Title : The chemokine interleukin-8 acutely reduces Ca(2+) currents in identified cholinergic septal neurons expressing CXCR1 and CXCR2 receptor mRNAs - Puma_2001_J.Neurochem_78_960
Author(s) : Puma C , Danik M , Quirion R , Ramon F , Williams S
Ref : Journal of Neurochemistry , 78 :960 , 2001
Abstract : The chemokine IL-8 is known to be synthesized by glial cells in the brain. It has traditionally been shown to have an important role in neuroinflammation but recent evidence indicates that it may also be involved in rapid signaling in neurons. We investigated how IL-8 participates in rapid neuronal signaling by using a combination of whole-cell recording and single-cell RT-PCR on dissociated rat septal neurons. We show that IL-8 can acutely reduce Ca(2+) currents in septal neurons, an effect that was concentration-dependent, involved the closure of L- and N-type Ca(2+) channels, and the activation of G(ialpha1) and/or G(ialpha2) subtype(s) of G-proteins. Analysis of the mRNAs from the recorded neurons revealed that the latter were all cholinergic in nature. Moreover, we found that all cholinergic neurons that responded to IL-8, expressed mRNAs for either one or both IL-8 receptors CXCR1 and CXCR2. This is the first report of a chemokine that modulates ion channels in neurons via G-proteins, and the first demonstration that mRNAs for CXCR1 are expressed in the brain. Our results suggest that IL-8 release by glial cells in vivo may activate CXCR1 and CXCR2 receptors on cholinergic septal neurons and acutely modulate their excitability by closing calcium channels.
ESTHER : Puma_2001_J.Neurochem_78_960
PubMedSearch : Puma_2001_J.Neurochem_78_960
PubMedID: 11553670

Title : GABAergic input to cholinergic nucleus basalis neurons - Khateb_1998_Neurosci_86_937
Author(s) : Khateb A , Fort P , Williams S , Serafin M , Muhlethaler M , Jones BE
Ref : Neuroscience , 86 :937 , 1998
Abstract : The potential influence of GABAergic input to cholinergic basalis neurons was studied in guinea-pig basal forebrain slices. GABA and its agonists were applied to electrophysiologically-identified cholinergic neurons, of which some were labelled with biocytin and confirmed to be choline acetyltransferase-immunoreactive. Immunohistochemistry for glutamate decarboxylase was also performed in some slices and revealed GABAergic varicosities in the vicinity of the biocytin-filled soma and dendrites of electrophysiologically-identified cholinergic cells. From rest (average - 63 mV), the cholinergic cells were depolarized by GABA. The depolarization was associated with a decrease in membrane resistance and diminution in firing. The effect was mimicked by muscimol, the specific agonist for GABA(A) receptors, and not by baclofen, the specific agonist for GABA(B) receptors, which had no discernible effect. The GABA- and muscimol-evoked depolarization and decrease in resistance were found to be postsynaptic since they persisted in the presence of solutions containing either high Mg2+/low Ca2+ or tetrodotoxin. They were confirmed as being mediated by a GABA(A) receptor, since they were antagonized by bicuculline. The reversal potential for the muscimol effect was estimated to be approximately -45 mV, which was -15 mV above the resting membrane potential. Finally, in some cholinergic cells, spontaneous subthreshold depolarizing synaptic potentials (average 5 mV in amplitude), which were rarely associated with action potentials, were recorded and found to persist in the presence of glutamate receptor antagonists but to be eliminated by bicuculline. These results suggest that GABAergic input may be depolarizing, yet predominantly inhibitory to cholinergic basalis neurons.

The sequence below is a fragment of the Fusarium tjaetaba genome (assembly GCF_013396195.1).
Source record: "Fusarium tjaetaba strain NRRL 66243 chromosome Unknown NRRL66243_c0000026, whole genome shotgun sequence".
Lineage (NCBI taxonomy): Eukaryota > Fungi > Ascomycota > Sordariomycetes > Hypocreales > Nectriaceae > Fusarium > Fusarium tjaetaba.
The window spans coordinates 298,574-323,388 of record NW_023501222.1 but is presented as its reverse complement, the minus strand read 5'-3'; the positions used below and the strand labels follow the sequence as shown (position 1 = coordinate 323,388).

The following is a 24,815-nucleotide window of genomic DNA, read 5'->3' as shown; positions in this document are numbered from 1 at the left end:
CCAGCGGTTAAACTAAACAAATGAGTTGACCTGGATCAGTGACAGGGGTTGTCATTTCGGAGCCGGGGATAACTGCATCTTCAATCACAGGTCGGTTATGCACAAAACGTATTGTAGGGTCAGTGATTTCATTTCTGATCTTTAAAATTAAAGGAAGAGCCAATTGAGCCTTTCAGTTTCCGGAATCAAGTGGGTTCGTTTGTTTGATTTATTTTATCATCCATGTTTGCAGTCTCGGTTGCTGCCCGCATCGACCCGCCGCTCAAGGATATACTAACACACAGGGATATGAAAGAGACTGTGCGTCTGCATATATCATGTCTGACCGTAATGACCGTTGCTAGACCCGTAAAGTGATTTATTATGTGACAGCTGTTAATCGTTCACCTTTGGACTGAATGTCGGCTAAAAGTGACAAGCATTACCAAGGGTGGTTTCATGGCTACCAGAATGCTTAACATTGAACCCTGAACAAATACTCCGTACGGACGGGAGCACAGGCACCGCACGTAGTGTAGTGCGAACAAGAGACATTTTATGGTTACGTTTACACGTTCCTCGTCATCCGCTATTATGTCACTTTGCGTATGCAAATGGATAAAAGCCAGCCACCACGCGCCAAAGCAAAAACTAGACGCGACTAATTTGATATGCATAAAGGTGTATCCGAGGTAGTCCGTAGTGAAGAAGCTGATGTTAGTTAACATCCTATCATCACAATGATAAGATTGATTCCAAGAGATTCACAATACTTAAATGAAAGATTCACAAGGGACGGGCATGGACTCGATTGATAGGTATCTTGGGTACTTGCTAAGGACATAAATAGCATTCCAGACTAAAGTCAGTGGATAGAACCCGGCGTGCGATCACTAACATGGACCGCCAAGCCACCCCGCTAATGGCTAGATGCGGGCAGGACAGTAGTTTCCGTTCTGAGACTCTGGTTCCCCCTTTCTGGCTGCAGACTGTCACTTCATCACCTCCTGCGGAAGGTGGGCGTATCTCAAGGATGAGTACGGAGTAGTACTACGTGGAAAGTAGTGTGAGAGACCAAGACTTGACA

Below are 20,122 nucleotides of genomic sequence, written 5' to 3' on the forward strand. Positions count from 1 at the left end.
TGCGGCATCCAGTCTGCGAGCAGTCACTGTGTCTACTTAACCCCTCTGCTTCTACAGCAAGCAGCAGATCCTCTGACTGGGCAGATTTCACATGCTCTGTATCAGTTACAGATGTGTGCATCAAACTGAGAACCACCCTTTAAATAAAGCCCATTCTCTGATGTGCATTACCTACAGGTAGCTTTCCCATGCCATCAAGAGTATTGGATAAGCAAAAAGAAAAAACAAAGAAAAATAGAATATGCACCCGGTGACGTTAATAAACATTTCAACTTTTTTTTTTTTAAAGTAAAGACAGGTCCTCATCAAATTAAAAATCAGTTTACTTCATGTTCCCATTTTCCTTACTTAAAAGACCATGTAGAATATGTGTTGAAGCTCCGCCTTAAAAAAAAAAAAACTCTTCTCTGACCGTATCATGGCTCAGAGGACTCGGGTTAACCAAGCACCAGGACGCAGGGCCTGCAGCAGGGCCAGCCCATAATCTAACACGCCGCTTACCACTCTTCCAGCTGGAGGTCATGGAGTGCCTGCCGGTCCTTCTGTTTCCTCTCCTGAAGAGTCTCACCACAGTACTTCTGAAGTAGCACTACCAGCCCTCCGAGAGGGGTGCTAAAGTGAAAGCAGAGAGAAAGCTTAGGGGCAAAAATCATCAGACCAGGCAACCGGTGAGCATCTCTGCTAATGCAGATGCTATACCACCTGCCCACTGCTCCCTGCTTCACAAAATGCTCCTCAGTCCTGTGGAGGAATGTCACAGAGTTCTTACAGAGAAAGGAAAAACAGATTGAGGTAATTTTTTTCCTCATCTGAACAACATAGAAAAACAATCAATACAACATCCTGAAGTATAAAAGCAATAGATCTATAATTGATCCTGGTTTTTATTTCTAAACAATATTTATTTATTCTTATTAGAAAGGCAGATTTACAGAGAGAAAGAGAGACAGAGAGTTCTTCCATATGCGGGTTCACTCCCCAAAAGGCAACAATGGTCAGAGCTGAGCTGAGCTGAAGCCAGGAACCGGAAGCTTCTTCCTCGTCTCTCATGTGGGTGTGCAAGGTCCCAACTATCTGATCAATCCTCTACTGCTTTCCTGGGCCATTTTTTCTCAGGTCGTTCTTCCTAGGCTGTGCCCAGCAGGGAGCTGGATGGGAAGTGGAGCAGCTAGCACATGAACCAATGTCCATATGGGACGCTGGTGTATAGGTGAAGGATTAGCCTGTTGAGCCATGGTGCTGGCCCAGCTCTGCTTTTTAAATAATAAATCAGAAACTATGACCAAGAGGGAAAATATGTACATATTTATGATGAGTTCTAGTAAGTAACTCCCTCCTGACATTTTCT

ESTHER : Khateb_1998_Neurosci_86_937
PubMedSearch : Khateb_1998_Neurosci_86_937
PubMedID: 9692729

Title : Modulation of cholinergic nucleus basalis neurons by acetylcholine and N-methyl-D-aspartate - Khateb_1997_Neurosci_81_47
Author(s) : Khateb A , Fort P , Williams S , Serafin M , Jones BE , Muhlethaler M
Ref : Neuroscience , 81 :47 , 1997
Abstract : Known to exert an important modulatory influence on the cerebral cortex, the cholinergic neurons of the basal forebrain are modulated in turn by neurotransmitters which may include acetylcholine released from processes of brainstem or forebrain neurons. In the present study, we examined the effect of carbachol, a non-specific cholinergic agonist, either alone or in the presence of N-methyl-D-aspartate upon electrophysiologically identified cholinergic basalis neurons in guinea-pig basal forebrain slices. Carbachol produced a direct postsynaptic hyperpolarization, accompanied by a decrease in membrane resistance. Muscarine could mimic this hyperpolarizing effect, whereas nicotine produced a direct postsynaptic membrane depolarization. The interaction of carbachol with N-methyl-D-aspartate was subsequently tested since, in a prior study, N-methyl-D-aspartate was shown to induce rhythmic bursting in cholinergic cells when they were hyperpolarized by continuous injection of outward current. Applied simultaneously with N-methyl-D-aspartate in the absence of current injection, carbachol was also found to promote rhythmic bursting in half of the cells tested. Since the bursts under these conditions were markedly longer in duration than those observed in the presence of N-methyl-D-aspartate alone, it was hypothesized that carbachol might have another action, in addition to the membrane hyperpolarization. Using dissociated cells, it was found that brief applications of carbachol could indeed diminish the slow afterhyperpolarizations that follow single spikes, short bursts or long trains of action potentials in cholinergic basalis neurons. These results indicate that, through its dual ability to hyperpolarize cholinergic neurons and to reduce their afterhyperpolarizations, acetylcholine can promote the occurrence of rhythmic bursting in the presence of N-methyl-D-aspartate. Accordingly, whether derived from brainstem or local sources, acetylcholine may facilitate rhythmic discharge in cholinergic basalis neurons which could in turn impose a rhythmic modulation upon cortical activity during particular states across the sleep-waking cycle.
ESTHER : Khateb_1997_Neurosci_81_47
PubMedSearch : Khateb_1997_Neurosci_81_47
PubMedID: 9300400